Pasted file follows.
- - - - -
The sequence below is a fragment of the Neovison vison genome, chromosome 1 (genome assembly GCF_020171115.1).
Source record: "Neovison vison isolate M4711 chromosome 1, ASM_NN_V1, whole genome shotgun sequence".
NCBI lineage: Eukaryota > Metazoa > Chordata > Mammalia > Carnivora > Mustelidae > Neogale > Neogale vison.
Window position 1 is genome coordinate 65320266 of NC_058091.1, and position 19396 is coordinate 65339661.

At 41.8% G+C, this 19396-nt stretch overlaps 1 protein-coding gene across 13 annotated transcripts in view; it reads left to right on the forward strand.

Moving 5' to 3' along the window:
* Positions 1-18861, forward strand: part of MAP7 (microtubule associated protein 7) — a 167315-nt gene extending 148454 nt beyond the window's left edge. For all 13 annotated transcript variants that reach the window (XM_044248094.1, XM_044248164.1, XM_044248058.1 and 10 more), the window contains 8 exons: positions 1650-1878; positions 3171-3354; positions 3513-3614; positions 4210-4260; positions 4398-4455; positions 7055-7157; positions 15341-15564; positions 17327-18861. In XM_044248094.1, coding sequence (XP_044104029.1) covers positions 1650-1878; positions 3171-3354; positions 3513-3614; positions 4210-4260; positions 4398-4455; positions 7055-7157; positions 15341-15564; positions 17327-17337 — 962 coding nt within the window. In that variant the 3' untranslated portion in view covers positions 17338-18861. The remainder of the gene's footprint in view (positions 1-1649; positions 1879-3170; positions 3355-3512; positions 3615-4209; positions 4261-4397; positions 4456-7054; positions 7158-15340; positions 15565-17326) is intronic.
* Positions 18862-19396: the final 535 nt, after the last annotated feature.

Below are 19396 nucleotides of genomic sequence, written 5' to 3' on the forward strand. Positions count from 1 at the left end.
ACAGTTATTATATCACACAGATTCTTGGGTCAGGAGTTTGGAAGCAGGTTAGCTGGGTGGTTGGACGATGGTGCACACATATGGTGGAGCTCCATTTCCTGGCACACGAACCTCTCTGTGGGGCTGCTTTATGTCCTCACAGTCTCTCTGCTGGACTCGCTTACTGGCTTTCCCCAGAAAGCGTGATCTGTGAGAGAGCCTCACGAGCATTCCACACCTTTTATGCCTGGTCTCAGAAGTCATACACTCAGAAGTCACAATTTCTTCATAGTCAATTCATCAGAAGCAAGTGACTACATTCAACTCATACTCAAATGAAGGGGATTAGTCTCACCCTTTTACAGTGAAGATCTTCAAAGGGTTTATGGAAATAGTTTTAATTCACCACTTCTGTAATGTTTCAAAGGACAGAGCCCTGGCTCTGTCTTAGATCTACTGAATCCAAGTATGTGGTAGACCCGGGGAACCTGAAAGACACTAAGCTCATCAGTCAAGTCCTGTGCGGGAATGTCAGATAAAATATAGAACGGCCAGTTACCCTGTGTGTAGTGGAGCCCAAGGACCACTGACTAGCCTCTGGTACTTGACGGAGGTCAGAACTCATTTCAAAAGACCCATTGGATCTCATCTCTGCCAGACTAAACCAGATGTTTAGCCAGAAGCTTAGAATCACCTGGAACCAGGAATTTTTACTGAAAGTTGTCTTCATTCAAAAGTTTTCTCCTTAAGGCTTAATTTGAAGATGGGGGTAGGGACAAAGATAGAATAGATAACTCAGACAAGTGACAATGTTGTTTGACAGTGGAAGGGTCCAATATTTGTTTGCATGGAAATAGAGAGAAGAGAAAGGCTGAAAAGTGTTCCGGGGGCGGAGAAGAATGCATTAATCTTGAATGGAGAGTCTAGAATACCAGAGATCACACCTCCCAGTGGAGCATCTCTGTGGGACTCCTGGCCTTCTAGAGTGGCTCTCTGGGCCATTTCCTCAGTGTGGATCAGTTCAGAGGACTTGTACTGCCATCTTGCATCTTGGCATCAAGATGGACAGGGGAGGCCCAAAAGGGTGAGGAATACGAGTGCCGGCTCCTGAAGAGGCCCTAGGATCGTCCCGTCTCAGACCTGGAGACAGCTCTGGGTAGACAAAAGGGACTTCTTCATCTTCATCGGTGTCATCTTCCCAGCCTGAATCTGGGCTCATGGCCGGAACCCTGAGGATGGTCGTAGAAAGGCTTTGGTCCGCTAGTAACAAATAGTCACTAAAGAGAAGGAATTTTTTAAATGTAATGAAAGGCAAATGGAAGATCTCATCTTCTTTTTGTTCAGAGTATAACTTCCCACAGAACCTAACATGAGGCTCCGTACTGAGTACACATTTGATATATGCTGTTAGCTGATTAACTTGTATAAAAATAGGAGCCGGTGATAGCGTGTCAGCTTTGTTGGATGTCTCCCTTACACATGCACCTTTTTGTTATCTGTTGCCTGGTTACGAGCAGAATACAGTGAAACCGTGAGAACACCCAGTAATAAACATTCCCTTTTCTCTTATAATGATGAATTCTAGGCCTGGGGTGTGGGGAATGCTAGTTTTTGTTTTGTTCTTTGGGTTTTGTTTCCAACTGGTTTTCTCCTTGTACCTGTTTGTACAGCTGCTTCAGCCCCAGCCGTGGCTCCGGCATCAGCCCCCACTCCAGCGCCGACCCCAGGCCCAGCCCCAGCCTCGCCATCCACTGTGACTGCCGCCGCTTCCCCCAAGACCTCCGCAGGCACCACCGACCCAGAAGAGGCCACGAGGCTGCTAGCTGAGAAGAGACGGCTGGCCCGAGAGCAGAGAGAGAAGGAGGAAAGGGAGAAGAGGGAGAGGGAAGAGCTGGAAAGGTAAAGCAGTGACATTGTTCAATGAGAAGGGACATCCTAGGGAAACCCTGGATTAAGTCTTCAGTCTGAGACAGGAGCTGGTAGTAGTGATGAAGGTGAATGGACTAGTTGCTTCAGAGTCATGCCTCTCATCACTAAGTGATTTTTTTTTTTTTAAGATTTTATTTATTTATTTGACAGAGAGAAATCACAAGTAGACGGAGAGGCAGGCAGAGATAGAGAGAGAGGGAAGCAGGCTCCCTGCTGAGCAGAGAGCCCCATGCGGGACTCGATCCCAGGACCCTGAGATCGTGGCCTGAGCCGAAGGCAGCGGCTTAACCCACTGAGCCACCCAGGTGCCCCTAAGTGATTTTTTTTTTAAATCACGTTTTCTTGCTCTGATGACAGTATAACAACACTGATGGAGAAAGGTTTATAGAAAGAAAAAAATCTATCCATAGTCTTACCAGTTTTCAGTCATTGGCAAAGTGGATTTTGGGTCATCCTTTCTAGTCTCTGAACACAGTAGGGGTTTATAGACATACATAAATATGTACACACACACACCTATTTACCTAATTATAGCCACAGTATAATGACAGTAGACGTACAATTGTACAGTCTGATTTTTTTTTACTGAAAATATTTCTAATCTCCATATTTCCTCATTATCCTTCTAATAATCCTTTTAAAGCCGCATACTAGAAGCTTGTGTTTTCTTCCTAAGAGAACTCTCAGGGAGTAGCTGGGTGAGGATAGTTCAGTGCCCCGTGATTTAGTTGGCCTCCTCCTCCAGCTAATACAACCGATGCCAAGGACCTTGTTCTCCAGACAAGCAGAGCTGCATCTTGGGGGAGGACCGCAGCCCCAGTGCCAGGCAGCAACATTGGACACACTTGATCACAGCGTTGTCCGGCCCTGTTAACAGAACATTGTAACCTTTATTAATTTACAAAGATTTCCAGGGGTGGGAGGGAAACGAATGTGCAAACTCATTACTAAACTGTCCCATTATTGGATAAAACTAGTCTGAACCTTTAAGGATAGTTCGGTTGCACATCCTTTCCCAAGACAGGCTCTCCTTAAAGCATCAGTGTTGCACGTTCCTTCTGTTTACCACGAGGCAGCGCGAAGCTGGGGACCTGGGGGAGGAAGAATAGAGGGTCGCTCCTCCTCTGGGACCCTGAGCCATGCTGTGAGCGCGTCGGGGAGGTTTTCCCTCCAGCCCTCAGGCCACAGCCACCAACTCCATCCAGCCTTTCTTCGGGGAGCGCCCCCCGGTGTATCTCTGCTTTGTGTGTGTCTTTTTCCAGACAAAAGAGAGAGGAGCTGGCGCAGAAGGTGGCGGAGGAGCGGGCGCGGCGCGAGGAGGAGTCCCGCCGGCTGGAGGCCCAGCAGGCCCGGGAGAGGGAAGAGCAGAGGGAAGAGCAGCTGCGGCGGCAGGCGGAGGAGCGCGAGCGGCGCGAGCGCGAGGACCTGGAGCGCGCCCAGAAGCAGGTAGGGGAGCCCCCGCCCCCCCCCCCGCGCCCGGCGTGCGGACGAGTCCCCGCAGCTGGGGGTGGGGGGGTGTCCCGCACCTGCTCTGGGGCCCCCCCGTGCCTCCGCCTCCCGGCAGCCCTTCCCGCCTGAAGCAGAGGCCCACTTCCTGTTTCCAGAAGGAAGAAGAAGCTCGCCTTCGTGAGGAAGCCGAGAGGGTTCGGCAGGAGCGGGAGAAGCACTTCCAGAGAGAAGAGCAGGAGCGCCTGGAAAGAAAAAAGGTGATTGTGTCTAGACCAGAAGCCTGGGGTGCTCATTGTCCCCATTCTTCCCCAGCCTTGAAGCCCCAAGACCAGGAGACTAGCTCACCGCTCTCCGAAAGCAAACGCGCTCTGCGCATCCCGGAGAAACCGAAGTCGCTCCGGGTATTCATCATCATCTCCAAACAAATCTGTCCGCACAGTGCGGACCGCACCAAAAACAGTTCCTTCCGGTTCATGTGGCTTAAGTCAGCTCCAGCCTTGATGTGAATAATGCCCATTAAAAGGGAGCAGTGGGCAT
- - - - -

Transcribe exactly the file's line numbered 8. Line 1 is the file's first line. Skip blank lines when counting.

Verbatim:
* Positions 18862-19396: the final 535 nt, after the last annotated feature.